Schematic that reconciles our molecular model of cohesin function with an alternative model for DNA entry into the cohesin ring, based on chemical crosslinking (Collier et al., 2020).

Our DNA-protein crosslink mass spectrometry data suggest that DNA initially explores the space between the SMC coiled coils. Before ATP-dependent head engagement, this might include passage between the heads. BMOE-induced crosslinking results in two possible outcomes. DNA is either not trapped by cohesin (top), or DNA is trapped in both the engaged SMC compartment, as well as the engaged kleisin compartment (bottom). At a slower rate, DNA successfully passes the kleisin N-gate upon ATPase head engagement, leading to topological DNA entry into the SMC-kleisin ring.


Video 1
Movie showing formation and extension of a loop on doubly tethered DNA in the presence of cohesin, the cohesin loader and ATP.

Scale bar 1 μm. A DNA molecule (48.5 kbp) is stained with Sytox Orange and stretched at 15 μL/min buffer flow.

Video 2
Progression of the Metropolis Monte-Carlo simulation as cohesin is switched between the parameters describing its gripping and slipping states (Supplementary file 1).

Before the start of the video, the system was equilibrated for ~ 107 iterations. Frames were captured every 2⋅105 iterations and the video spans ~ 5⋅107 iterations. Pauses were introduced to highlight imposed state transitions and DNA binding and unbinding events. Axis scale, nm.


Key resources table
Reagent type (species) or resourceDesignationSource or referenceIdentifiersAdditional information
Strain, strain background (S. cerevisiae)MATa URA3::pGAL1-psm3-3Pk-7his/pGAL10-psm1, LEU2::pGAL1-rad21-HA-pps-protein A/pGAL10-7his-psc3, pep4Δ::HIS3Murayama and Uhlmann, 2014Y4443Wild type cohesin purification
Strain, strain background (S. pombe)pMis4-pps-protein A (LEU2), pSsl3(ura4+), h-, lue1-32, ura4-D18Murayama and Uhlmann, 2014Y4483Mis4-Ssl3 purification
Strain, strain background (S. cerevisiae)MATa
URA3::pGAL1-psm3-3Pk-7his/pGAL10-psm1(R593-SNAP-P594), LEU2::pGAL1-rad21-HA-pps-protein A/pGAL10-7his-psc3-CLIP, pep4Δ::HIS3
This studySmc1Psm1hinge/Scc3Psc3-C FRET construct purification
Strain, strain background (S. cerevisiae)MATa
URA3::pGAL1-psm3-3Pk-7his/pGAL10-psm1,LEU2::pGAL1-rad21-HA-pps-protein A/pGAL10-7his-psc3-CLIP, pep4Δ::HIS3
This studyScc3Psc3-C(CLIP) FRET construct purification
Strain, strain background (S. cerevisiae)MATa
URA3::pGAL1-psm3-3Pk-7his/pGAL10-psm1,LEU2::pGAL1-rad21-HA-pps-protein A/pGAL10-7his-psc3-SNAP, pep4Δ::HIS3
This studyScc3Psc3-C(SNAP) FRET construct purification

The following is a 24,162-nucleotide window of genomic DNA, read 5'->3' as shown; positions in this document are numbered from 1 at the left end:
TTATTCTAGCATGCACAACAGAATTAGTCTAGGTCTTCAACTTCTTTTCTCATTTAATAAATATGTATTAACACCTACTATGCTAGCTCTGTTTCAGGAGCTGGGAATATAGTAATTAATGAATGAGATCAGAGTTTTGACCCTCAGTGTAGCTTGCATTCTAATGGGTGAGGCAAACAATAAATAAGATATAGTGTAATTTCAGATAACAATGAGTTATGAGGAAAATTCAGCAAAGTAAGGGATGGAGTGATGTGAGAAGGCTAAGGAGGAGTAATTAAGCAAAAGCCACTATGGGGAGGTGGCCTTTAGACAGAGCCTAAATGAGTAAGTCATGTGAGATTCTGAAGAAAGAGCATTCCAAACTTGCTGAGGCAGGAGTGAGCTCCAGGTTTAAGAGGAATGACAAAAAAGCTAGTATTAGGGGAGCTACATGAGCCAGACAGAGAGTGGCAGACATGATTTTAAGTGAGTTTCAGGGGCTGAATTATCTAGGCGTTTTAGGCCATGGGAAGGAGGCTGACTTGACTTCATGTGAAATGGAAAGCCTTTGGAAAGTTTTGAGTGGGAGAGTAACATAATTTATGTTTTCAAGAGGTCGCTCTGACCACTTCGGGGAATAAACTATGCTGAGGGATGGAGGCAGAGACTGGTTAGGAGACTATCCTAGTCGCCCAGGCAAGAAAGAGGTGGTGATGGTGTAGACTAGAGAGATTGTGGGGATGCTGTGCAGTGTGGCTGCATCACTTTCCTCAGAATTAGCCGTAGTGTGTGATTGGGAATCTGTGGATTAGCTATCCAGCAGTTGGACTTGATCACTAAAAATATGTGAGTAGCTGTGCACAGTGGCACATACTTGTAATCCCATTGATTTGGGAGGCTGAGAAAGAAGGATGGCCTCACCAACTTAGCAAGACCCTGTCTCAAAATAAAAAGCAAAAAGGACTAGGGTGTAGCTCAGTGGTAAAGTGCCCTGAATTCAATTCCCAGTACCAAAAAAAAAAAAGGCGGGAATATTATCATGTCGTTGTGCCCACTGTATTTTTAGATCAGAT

Strain, strain background (S. pombe)pCLIP-Mis4 N191-pps-protein A (LEU2), h-, lue1-32, ura4-D18This studyScc2Mis4(N191)-N FRET construct purification
Antibodyanti-V5(Pk) (Mouse monoclonal)Bio-RadCat# MCA1360(1:20,000)
Antibodyanti-HA (Mouse monoclonal)Sigma-AldrichCat# 11583816001(1:20,000)
AntibodyAnti-mouse IgG-HRP (Sheep polyclonal)GE HealthcareCat# NXA931(1:20,000)
AntibodyAnti-Digoxigenin-AP, Fab fragments (Sheep polyclonal)RocheCat#
Recombinant DNA reagentLambda DNANew England BioLabsCat#
Chemical compound, drugSNAP-Surface Alexa Fluor 647New England BioLabsCat# S9136S
Chemical compound, drugCLIP-Surface 547New England BioLabsCat# S9233S
Chemical compound, drugSYBR Gold Nucleic Acid Gel StainThermoFisherCat# S11494
Chemical compound, drugATPSigma-AldrichCat# A2383
Chemical compound, drugADPSigma-AldrichCat# A2754
Chemical compound, drugBeryllium sulfate tetrahydrateVWR international LTDCat# 16104.14
Chemical compound, drugSodium fluoride 0.5 M SolutionSigma-AldrichCat# 67414–1 ML-F
Chemical compound, drugDynabeads Protein AThermoFisherCat#10002D
Chemical compound, drugProtease KTaKaRaCat# 9034
Chemical compound, drugPluronic F127Sigma-AldrichCat#
Chemical compound, drugβ-Casein from bovine milkSigma-AldrichCat#
Chemical compound, drugDIG-11-dUTPJena BioscienceNU-803-DIGXS
Chemical compound, drugSYTOX Orange Nucleic Acid StainInvitrogenCat#
Software, algorithmUCSF ChimeraXhttps://www.cgl.ucsf.edu/chimerax/
Software, algorithmPyMOLhttps://pymol.org/2/
Software, algorithmSWISS-MODELhttps://swissmodel.expasy.org
Software, algorithmCCBuilder 2.0http://coiledcoils.chm.bris.ac.uk/ccbuilder2/builder
Software, algorithmFiji Image Jhttps://imagej.net/Fiji

Additional files

Supplementary file 1

Cohesin-DNA interaction parameters in gripping and slipping states.

The values and units of the parameters are indicated, together with an indication of changes between the simulated gripping and slipping states.

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  1. Torahiko L Higashi
  2. Georgii Pobegalov
  3. Minzhe Tang
  4. Maxim I Molodtsov
  5. Frank Uhlmann
A Brownian ratchet model for DNA loop extrusion by the cohesin complex
eLife 10:e67530.